Credit: Southwest Research Institute.
A tholin is any member of a family of large, complex organic molecules that form by
the action of ultraviolet light on simpler organic
molecules. Tholins are thought to be among the chemical precursors to life.
Tholins, which are generally reddish brown in color, do not exist naturally on Earth because the present oxidizing atmosphere of our planet blocks their synthesis. However, tholins can be made in the lab by subjecting mixtures of methane, ammonia, and water vapor to simulated lightning discharges. Conditions like this probably exist in many places in the universe, including the icy moons of the outer Solar System.
In 2007, a team of scientists at Southwest Research Institute, the University of Kansas, University College London, and The University of Texas at San Antonio, described a new model of tholin formation in Titan's atmosphere (see illustration) based on findings by the Cassini spacecraft. These included the detection of benzene (a critical component in the formation of aromatic hydrocarbon compounds) in Titan's atmosphere and large positive and negative ions at low altitudes. The detection of the negative ions, in particular, surprized researchers and suggests these ions may play an unexpected role in making tholins from carbon-nitrogen precursors.1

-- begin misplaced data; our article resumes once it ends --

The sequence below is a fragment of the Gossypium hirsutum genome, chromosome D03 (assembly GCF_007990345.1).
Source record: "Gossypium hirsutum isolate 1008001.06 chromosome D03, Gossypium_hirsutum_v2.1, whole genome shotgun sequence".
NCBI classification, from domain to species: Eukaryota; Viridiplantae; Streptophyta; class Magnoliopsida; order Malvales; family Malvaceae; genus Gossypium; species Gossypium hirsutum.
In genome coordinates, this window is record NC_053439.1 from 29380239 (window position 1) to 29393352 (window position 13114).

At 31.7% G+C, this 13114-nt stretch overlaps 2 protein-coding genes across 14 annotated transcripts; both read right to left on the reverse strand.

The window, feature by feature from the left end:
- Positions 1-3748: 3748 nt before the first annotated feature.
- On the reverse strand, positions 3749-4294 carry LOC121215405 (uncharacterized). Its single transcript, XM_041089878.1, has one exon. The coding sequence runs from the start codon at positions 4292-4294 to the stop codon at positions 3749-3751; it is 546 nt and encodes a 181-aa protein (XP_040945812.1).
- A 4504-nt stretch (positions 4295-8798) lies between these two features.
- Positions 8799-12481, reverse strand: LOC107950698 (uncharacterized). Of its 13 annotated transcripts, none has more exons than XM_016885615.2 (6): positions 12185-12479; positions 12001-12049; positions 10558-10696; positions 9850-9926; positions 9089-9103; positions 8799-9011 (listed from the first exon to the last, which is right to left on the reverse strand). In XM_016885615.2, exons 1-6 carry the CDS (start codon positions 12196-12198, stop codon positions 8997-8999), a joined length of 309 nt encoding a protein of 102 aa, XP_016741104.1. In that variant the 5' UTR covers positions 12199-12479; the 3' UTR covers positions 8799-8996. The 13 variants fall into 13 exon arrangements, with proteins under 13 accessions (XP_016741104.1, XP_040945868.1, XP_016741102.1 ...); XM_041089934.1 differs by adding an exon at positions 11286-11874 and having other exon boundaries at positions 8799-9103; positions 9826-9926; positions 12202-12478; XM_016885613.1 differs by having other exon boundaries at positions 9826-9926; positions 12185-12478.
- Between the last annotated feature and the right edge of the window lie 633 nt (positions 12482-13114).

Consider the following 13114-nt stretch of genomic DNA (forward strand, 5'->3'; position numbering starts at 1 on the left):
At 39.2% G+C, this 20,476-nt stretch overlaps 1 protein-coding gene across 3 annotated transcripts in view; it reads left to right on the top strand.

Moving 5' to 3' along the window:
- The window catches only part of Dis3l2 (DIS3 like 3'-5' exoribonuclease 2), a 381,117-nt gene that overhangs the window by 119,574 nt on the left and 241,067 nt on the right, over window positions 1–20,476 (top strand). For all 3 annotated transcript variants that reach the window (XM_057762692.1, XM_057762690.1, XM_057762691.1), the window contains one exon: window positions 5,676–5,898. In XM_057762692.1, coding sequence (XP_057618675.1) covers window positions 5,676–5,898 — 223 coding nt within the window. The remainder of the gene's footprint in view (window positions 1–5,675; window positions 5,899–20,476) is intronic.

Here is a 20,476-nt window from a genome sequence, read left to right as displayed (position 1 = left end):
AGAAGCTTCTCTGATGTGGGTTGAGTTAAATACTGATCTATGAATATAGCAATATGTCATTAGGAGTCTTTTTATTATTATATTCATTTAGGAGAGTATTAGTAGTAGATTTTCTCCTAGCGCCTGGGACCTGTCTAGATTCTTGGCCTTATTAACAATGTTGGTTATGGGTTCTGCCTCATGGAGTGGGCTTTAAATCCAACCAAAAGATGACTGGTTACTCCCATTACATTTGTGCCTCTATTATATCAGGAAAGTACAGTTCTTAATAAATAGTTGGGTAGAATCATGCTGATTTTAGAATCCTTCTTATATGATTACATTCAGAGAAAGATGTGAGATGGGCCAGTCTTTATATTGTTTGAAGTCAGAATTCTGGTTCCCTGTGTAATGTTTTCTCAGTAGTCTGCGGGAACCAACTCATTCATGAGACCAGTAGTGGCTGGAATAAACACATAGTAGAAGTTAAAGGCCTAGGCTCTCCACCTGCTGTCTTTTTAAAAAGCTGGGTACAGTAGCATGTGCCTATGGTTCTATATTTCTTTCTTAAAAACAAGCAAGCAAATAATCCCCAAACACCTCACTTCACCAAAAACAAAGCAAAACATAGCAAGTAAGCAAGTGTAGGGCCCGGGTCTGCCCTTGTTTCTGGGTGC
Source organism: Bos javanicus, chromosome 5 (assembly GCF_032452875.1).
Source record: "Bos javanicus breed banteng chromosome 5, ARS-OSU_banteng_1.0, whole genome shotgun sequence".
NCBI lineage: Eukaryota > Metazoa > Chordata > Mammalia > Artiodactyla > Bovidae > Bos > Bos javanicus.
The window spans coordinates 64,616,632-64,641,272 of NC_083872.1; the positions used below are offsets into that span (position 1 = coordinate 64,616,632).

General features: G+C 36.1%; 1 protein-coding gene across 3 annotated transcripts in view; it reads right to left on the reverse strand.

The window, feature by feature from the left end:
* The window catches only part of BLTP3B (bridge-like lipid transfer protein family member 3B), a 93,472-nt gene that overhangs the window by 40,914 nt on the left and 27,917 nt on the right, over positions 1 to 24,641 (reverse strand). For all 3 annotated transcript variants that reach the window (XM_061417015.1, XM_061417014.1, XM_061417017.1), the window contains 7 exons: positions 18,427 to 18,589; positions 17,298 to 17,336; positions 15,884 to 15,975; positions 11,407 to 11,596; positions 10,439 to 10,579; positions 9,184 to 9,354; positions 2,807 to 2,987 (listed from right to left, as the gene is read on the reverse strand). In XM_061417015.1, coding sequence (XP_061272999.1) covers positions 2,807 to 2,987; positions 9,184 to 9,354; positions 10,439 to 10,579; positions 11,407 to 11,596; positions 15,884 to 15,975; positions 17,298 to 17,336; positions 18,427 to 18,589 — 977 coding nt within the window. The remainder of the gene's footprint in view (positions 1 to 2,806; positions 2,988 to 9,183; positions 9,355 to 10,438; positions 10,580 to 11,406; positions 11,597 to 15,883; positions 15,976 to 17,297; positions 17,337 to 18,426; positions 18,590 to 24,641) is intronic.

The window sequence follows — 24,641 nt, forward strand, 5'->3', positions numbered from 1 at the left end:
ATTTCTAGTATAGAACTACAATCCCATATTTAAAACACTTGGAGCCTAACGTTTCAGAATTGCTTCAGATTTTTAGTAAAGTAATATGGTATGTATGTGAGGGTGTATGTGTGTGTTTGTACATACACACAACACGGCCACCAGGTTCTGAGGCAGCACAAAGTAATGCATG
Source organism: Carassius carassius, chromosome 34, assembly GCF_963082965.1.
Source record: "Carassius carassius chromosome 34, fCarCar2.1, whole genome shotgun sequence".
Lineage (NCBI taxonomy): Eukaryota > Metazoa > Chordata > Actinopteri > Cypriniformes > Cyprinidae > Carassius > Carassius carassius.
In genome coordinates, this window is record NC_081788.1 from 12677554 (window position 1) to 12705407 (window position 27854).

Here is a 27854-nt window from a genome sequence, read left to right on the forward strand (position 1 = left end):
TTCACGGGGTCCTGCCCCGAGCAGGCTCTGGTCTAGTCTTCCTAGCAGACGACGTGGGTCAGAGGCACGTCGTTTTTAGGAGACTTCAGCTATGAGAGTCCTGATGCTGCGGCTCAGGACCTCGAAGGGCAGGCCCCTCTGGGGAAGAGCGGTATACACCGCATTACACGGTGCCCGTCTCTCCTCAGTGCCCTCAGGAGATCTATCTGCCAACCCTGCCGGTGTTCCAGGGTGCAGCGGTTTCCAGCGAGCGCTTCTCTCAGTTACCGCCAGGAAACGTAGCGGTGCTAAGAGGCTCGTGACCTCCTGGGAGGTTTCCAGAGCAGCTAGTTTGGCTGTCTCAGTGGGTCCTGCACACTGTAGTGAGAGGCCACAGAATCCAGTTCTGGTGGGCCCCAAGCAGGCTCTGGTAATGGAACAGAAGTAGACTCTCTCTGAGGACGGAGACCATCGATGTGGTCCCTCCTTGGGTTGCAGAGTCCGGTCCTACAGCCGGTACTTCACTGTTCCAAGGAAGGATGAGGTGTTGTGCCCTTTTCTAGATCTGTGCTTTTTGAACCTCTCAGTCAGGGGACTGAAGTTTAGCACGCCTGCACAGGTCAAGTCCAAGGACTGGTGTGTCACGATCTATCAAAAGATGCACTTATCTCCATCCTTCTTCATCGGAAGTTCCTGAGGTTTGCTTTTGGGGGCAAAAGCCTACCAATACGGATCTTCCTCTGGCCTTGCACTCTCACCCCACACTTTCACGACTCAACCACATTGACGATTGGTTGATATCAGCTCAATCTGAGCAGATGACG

In 2008 came the announcement of the discovery of tholins in an extrasolar dust disk surrounding the young star HR 4796A.
1. Waite, Jr., J. H., D. T. Young, T. E. Cravens, A. J. Coates, F. J. Crary, B. Magee, and J. Westlake. "The Process of Tholin Formation in Titan's Upper Atmosphere." Science, 316, 870–875, 2007.